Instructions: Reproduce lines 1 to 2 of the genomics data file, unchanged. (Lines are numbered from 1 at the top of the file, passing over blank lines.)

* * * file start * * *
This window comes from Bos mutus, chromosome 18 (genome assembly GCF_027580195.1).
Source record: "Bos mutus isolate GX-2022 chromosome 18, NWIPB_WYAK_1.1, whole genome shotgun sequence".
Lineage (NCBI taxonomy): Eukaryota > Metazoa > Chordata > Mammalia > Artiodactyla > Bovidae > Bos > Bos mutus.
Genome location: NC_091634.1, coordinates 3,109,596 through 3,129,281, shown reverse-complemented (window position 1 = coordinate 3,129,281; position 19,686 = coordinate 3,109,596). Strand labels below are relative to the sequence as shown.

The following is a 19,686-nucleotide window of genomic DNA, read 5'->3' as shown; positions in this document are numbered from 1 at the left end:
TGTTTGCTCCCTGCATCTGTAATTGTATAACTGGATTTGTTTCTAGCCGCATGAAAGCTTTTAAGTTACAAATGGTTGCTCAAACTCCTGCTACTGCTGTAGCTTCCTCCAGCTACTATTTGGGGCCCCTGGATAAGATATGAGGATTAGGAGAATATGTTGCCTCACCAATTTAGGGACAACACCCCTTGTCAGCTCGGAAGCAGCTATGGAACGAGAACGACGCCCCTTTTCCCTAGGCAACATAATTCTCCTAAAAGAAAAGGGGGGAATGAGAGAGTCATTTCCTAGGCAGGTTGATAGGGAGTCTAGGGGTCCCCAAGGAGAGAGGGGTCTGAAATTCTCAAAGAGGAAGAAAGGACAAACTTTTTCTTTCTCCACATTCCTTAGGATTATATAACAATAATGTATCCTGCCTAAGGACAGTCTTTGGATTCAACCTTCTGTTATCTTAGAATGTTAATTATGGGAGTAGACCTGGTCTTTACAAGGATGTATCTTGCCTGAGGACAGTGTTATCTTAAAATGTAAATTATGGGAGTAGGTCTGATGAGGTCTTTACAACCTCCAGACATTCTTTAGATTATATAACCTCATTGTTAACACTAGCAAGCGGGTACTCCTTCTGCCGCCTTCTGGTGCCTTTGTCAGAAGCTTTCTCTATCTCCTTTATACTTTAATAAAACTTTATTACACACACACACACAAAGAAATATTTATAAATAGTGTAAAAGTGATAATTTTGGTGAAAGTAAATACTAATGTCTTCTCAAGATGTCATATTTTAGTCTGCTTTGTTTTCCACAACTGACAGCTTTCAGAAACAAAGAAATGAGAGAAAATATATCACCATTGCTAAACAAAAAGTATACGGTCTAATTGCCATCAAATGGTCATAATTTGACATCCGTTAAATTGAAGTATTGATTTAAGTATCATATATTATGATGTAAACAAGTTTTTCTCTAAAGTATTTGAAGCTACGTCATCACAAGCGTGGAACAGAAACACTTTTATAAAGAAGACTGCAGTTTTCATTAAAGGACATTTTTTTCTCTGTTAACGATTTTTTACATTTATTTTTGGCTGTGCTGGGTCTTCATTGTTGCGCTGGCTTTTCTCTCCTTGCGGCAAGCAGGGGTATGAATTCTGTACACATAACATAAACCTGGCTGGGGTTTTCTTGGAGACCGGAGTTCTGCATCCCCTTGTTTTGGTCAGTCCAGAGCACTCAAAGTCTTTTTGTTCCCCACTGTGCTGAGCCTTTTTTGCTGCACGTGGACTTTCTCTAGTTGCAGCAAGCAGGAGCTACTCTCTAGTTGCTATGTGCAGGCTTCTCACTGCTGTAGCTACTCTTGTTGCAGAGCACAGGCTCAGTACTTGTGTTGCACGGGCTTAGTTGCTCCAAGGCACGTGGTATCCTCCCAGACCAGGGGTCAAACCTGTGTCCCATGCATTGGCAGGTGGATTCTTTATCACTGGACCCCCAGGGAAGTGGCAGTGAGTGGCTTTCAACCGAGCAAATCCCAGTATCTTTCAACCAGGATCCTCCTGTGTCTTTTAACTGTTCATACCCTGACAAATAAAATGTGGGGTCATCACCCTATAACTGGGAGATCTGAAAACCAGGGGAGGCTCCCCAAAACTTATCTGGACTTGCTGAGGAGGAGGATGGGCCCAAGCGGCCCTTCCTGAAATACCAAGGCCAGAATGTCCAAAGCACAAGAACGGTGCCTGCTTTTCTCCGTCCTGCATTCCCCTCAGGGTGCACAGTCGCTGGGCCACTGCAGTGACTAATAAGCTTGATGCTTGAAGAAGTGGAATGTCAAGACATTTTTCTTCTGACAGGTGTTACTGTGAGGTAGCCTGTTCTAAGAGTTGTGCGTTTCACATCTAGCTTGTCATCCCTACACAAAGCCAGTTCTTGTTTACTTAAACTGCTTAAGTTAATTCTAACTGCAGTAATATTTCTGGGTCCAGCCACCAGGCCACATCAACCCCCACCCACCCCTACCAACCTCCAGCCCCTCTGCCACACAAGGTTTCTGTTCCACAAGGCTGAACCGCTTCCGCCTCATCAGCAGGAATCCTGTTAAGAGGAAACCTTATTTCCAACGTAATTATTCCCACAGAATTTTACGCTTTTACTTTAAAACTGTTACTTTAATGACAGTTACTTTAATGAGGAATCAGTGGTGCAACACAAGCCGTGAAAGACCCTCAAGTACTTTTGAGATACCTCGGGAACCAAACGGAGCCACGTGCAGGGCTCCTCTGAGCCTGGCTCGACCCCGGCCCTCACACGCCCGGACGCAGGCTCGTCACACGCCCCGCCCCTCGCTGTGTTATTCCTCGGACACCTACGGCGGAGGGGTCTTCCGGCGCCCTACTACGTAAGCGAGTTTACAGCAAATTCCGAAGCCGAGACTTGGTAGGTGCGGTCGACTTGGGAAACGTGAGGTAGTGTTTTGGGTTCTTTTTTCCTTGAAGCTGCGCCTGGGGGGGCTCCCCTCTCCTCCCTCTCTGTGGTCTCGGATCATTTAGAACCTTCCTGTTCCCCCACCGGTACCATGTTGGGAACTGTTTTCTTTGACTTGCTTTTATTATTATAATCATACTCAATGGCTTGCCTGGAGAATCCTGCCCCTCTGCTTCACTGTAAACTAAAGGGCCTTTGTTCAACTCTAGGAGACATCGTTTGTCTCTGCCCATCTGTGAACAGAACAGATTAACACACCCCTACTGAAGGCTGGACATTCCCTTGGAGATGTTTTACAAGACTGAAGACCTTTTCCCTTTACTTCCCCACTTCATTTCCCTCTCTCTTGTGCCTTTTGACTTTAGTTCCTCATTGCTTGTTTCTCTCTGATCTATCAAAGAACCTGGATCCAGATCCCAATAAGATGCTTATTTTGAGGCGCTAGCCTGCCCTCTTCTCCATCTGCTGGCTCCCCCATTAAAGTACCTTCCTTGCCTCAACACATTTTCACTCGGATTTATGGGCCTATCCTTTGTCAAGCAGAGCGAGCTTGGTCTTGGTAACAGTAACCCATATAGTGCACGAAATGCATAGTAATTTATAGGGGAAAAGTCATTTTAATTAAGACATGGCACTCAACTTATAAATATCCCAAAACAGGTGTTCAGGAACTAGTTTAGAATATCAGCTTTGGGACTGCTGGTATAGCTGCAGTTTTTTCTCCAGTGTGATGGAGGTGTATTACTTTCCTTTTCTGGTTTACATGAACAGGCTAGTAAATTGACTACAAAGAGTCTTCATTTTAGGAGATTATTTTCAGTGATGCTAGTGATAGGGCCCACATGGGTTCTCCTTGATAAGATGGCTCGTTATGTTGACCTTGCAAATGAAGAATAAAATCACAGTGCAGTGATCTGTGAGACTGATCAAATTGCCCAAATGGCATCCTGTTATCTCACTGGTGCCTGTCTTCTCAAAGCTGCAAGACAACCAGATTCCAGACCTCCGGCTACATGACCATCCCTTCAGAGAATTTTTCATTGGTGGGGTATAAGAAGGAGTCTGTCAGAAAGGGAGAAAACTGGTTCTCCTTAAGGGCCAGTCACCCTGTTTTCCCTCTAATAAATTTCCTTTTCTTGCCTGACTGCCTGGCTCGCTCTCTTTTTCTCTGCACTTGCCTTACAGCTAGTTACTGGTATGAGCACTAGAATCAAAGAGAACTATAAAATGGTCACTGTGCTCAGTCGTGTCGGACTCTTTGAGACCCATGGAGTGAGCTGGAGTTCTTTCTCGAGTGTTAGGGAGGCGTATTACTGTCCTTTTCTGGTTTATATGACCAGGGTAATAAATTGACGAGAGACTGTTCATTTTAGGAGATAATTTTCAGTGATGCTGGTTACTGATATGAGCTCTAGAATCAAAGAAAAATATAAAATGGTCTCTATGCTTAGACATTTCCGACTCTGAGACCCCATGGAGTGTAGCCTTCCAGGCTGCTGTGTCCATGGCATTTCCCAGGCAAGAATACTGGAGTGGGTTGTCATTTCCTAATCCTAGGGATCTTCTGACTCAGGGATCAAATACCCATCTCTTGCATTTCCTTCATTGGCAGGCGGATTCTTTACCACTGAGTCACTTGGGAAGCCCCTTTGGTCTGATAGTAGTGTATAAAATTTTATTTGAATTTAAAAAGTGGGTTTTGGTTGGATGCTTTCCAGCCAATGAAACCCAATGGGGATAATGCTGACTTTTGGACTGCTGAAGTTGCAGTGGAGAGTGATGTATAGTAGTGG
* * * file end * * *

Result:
This window comes from Bos mutus, chromosome 18 (genome assembly GCF_027580195.1).
Source record: "Bos mutus isolate GX-2022 chromosome 18, NWIPB_WYAK_1.1, whole genome shotgun sequence".